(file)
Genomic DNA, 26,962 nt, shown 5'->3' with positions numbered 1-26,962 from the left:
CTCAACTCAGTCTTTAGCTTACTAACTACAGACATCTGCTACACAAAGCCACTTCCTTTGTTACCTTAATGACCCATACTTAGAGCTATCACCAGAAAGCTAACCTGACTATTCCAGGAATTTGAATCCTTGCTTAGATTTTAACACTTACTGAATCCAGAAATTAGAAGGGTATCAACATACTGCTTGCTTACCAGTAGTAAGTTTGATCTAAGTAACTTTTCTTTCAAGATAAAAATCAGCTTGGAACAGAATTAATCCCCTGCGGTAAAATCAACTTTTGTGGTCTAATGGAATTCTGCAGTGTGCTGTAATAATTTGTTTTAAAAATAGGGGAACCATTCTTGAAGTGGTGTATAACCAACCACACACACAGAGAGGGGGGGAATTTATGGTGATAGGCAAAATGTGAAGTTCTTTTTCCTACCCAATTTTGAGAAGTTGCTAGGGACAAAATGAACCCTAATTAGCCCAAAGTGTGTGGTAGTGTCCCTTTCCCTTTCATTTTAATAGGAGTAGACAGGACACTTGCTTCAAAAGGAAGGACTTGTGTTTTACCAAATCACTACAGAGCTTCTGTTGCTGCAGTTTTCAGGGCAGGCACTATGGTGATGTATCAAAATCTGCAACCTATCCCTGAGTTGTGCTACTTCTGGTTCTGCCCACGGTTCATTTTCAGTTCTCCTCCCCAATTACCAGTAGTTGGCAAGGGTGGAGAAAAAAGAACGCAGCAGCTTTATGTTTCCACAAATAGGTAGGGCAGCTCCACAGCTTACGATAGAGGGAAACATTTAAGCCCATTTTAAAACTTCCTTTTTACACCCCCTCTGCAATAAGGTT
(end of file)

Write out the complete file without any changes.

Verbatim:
Genomic DNA, 26,962 nt, shown 5'->3' with positions numbered 1-26,962 from the left:
CTCAACTCAGTCTTTAGCTTACTAACTACAGACATCTGCTACACAAAGCCACTTCCTTTGTTACCTTAATGACCCATACTTAGAGCTATCACCAGAAAGCTAACCTGACTATTCCAGGAATTTGAATCCTTGCTTAGATTTTAACACTTACTGAATCCAGAAATTAGAAGGGTATCAACATACTGCTTGCTTACCAGTAGTAAGTTTGATCTAAGTAACTTTTCTTTCAAGATAAAAATCAGCTTGGAACAGAATTAATCCCCTGCGGTAAAATCAACTTTTGTGGTCTAATGGAATTCTGCAGTGTGCTGTAATAATTTGTTTTAAAAATAGGGGAACCATTCTTGAAGTGGTGTATAACCAACCACACACACAGAGAGGGGGGGAATTTATGGTGATAGGCAAAATGTGAAGTTCTTTTTCCTACCCAATTTTGAGAAGTTGCTAGGGACAAAATGAACCCTAATTAGCCCAAAGTGTGTGGTAGTGTCCCTTTCCCTTTCATTTTAATAGGAGTAGACAGGACACTTGCTTCAAAAGGAAGGACTTGTGTTTTACCAAATCACTACAGAGCTTCTGTTGCTGCAGTTTTCAGGGCAGGCACTATGGTGATGTATCAAAATCTGCAACCTATCCCTGAGTTGTGCTACTTCTGGTTCTGCCCACGGTTCATTTTCAGTTCTCCTCCCCAATTACCAGTAGTTGGCAAGGGTGGAGAAAAAAGAACGCAGCAGCTTTATGTTTCCACAAATAGGTAGGGCAGCTCCACAGCTTACGATAGAGGGAAACATTTAAGCCCATTTTAAAACTTCCTTTTTACACCCCCTCTGCAATAAGGTT